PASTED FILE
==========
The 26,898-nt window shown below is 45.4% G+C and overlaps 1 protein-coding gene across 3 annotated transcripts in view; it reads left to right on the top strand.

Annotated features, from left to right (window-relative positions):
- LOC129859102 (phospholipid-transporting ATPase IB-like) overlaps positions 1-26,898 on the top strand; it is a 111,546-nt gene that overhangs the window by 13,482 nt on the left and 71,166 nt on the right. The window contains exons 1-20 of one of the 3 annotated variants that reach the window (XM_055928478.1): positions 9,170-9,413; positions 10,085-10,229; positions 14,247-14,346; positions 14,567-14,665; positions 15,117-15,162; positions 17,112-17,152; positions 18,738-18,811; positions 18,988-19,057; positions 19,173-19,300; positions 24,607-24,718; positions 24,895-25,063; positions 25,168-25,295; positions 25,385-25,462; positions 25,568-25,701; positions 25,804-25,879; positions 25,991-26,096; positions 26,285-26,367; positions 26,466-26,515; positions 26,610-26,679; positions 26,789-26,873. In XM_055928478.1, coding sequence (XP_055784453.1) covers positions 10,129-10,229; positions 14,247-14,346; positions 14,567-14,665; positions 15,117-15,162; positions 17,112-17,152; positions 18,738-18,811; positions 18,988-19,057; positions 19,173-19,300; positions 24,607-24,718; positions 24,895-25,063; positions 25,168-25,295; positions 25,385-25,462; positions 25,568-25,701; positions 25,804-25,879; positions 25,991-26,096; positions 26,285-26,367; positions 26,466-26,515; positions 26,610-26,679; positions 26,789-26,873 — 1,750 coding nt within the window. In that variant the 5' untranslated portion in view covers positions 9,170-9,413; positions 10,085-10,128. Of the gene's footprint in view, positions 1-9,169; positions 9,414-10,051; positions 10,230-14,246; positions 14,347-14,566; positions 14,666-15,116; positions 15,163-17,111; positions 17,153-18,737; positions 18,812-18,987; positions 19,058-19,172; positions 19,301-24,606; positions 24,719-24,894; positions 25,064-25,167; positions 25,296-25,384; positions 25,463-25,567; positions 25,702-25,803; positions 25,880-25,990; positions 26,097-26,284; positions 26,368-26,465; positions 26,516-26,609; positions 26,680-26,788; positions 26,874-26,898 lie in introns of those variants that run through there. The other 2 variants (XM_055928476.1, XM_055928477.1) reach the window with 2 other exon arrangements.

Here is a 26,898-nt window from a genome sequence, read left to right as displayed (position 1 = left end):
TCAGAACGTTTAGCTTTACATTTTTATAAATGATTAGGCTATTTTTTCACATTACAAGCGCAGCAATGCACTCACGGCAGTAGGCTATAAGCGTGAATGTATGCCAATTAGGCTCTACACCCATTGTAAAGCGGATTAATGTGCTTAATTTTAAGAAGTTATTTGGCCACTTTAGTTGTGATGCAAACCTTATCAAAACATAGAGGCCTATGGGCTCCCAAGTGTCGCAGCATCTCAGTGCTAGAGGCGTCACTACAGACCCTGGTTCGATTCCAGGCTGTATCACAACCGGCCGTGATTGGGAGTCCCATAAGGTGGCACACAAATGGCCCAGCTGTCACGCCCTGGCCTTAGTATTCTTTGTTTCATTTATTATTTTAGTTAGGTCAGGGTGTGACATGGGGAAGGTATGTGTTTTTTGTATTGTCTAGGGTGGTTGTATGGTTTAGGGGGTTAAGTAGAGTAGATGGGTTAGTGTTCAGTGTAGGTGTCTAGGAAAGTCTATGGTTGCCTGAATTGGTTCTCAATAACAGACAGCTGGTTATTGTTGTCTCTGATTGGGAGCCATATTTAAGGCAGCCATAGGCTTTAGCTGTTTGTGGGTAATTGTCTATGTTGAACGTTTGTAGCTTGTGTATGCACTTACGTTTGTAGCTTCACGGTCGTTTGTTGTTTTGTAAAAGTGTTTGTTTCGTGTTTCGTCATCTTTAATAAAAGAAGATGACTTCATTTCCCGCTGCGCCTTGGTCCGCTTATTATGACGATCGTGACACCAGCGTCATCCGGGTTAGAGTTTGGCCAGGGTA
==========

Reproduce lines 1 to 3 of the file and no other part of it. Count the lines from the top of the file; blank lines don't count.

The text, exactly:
The 26,898-nt window shown below is 45.4% G+C and overlaps 1 protein-coding gene across 3 annotated transcripts in view; it reads left to right on the top strand.

Annotated features, from left to right (window-relative positions):
- LOC129859102 (phospholipid-transporting ATPase IB-like) overlaps positions 1-26,898 on the top strand; it is a 111,546-nt gene that overhangs the window by 13,482 nt on the left and 71,166 nt on the right. The window contains exons 1-20 of one of the 3 annotated variants that reach the window (XM_055928478.1): positions 9,170-9,413; positions 10,085-10,229; positions 14,247-14,346; positions 14,567-14,665; positions 15,117-15,162; positions 17,112-17,152; positions 18,738-18,811; positions 18,988-19,057; positions 19,173-19,300; positions 24,607-24,718; positions 24,895-25,063; positions 25,168-25,295; positions 25,385-25,462; positions 25,568-25,701; positions 25,804-25,879; positions 25,991-26,096; positions 26,285-26,367; positions 26,466-26,515; positions 26,610-26,679; positions 26,789-26,873. In XM_055928478.1, coding sequence (XP_055784453.1) covers positions 10,129-10,229; positions 14,247-14,346; positions 14,567-14,665; positions 15,117-15,162; positions 17,112-17,152; positions 18,738-18,811; positions 18,988-19,057; positions 19,173-19,300; positions 24,607-24,718; positions 24,895-25,063; positions 25,168-25,295; positions 25,385-25,462; positions 25,568-25,701; positions 25,804-25,879; positions 25,991-26,096; positions 26,285-26,367; positions 26,466-26,515; positions 26,610-26,679; positions 26,789-26,873 — 1,750 coding nt within the window. In that variant the 5' untranslated portion in view covers positions 9,170-9,413; positions 10,085-10,128. Of the gene's footprint in view, positions 1-9,169; positions 9,414-10,051; positions 10,230-14,246; positions 14,347-14,566; positions 14,666-15,116; positions 15,163-17,111; positions 17,153-18,737; positions 18,812-18,987; positions 19,058-19,172; positions 19,301-24,606; positions 24,719-24,894; positions 25,064-25,167; positions 25,296-25,384; positions 25,463-25,567; positions 25,702-25,803; positions 25,880-25,990; positions 26,097-26,284; positions 26,368-26,465; positions 26,516-26,609; positions 26,680-26,788; positions 26,874-26,898 lie in introns of those variants that run through there. The other 2 variants (XM_055928476.1, XM_055928477.1) reach the window with 2 other exon arrangements.